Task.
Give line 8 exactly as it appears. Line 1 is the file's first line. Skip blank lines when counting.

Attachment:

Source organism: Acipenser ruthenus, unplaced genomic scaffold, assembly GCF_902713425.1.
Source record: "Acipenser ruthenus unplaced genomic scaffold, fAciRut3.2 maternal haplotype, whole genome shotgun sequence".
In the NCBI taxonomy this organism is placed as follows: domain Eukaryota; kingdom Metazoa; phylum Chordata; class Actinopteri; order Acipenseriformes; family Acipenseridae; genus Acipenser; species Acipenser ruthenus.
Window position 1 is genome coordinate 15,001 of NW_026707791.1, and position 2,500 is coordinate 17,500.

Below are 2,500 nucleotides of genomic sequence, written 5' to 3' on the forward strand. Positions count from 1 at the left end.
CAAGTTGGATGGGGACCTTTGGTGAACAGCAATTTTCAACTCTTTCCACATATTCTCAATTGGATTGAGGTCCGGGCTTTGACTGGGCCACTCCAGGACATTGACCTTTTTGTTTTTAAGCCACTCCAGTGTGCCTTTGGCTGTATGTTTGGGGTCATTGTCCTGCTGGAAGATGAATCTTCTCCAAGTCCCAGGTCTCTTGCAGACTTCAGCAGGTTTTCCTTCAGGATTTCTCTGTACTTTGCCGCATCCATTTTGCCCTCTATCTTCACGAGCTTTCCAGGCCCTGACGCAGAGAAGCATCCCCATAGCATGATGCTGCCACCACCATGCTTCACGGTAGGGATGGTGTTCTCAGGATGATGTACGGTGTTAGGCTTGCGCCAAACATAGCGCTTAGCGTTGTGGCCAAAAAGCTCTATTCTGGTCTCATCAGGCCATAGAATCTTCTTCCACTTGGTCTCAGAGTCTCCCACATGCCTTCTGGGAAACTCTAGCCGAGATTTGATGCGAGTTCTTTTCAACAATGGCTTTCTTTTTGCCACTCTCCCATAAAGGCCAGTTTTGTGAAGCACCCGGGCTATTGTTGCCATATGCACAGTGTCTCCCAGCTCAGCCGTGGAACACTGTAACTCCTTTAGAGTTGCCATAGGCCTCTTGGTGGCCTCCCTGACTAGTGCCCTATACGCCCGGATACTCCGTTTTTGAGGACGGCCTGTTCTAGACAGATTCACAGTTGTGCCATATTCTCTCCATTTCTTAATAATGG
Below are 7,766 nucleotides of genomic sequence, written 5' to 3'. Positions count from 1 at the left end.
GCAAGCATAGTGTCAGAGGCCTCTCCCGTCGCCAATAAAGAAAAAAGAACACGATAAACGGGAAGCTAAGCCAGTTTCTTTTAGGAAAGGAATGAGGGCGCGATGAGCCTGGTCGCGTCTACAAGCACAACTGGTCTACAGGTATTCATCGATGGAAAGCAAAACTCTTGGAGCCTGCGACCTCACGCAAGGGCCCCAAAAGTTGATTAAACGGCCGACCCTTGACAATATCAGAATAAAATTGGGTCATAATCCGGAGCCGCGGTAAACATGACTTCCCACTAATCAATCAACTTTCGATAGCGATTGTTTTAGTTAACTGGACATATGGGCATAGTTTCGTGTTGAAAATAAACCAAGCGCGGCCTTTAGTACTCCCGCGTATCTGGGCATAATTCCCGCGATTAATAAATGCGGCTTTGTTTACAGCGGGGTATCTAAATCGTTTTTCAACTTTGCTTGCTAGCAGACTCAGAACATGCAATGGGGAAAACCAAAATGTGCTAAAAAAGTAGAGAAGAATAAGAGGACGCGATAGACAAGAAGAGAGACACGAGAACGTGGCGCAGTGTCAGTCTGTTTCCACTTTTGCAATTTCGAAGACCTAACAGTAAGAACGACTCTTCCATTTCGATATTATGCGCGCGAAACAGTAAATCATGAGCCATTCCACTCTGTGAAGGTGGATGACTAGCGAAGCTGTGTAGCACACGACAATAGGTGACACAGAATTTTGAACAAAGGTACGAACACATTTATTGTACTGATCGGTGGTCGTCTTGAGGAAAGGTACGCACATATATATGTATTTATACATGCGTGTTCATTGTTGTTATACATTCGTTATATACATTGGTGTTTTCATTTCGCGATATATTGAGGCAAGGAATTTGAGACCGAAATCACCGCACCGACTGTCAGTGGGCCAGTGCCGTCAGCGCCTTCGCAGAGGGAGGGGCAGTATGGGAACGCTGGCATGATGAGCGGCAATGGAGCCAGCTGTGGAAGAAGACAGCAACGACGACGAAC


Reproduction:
GCAAGCATAGTGTCAGAGGCCTCTCCCGTCGCCAATAAAGAAAAAAGAACACGATAAACGGGAAGCTAAGCCAGTTTCTTTTAGGAAAGGAATGAGGGCGCGATGAGCCTGGTCGCGTCTACAAGCACAACTGGTCTACAGGTATTCATCGATGGAAAGCAAAACTCTTGGAGCCTGCGACCTCACGCAAGGGCCCCAAAAGTTGATTAAACGGCCGACCCTTGACAATATCAGAATAAAATTGGGTCATAATCCGGAGCCGCGGTAAACATGACTTCCCACTAATCAATCAACTTTCGATAGCGATTGTTTTAGTTAACTGGACATATGGGCATAGTTTCGTGTTGAAAATAAACCAAGCGCGGCCTTTAGTACTCCCGCGTATCTGGGCATAATTCCCGCGATTAATAAATGCGGCTTTGTTTACAGCGGGGTATCTAAATCGTTTTTCAACTTTGCTTGCTAGCAGACTCAGAACATGCAATGGGGAAAACCAAAATGTGCTAAAAAAGTAGAGAAGAATAAGAGGACGCGATAGACAAGAAGAGAGACACGAGAACGTGGCGCAGTGTCAGTCTGTTTCCACTTTTGCAATTTCGAAGACCTAACAGTAAGAACGACTCTTCCATTTCGATATTATGCGCGCGAAACAGTAAATCATGAGCCATTCCACTCTGTGAAGGTGGATGACTAGCGAAGCTGTGTAGCACACGACAATAGGTGACACAGAATTTTGAACAAAGGTACGAACACATTTATTGTACTGATCGGTGGTCGTCTTGAGGAAAGGTACGCACATATATATGTATTTATACATGCGTGTTCATTGTTGTTATACATTCGTTATATACATTGGTGTTTTCATTTCGCGATATATTGAGGCAAGGAATTTGAGACCGAAATCACCGCACCGACTGTCAGTGGGCCAGTGCCGTCAGCGCCTTCGCAGAGGGAGGGGCAGTATGGGAACGCTGGCATGATGAGCGGCAATGGAGCCAGCTGTGGAAGAAGACAGCAACGACGACGAAC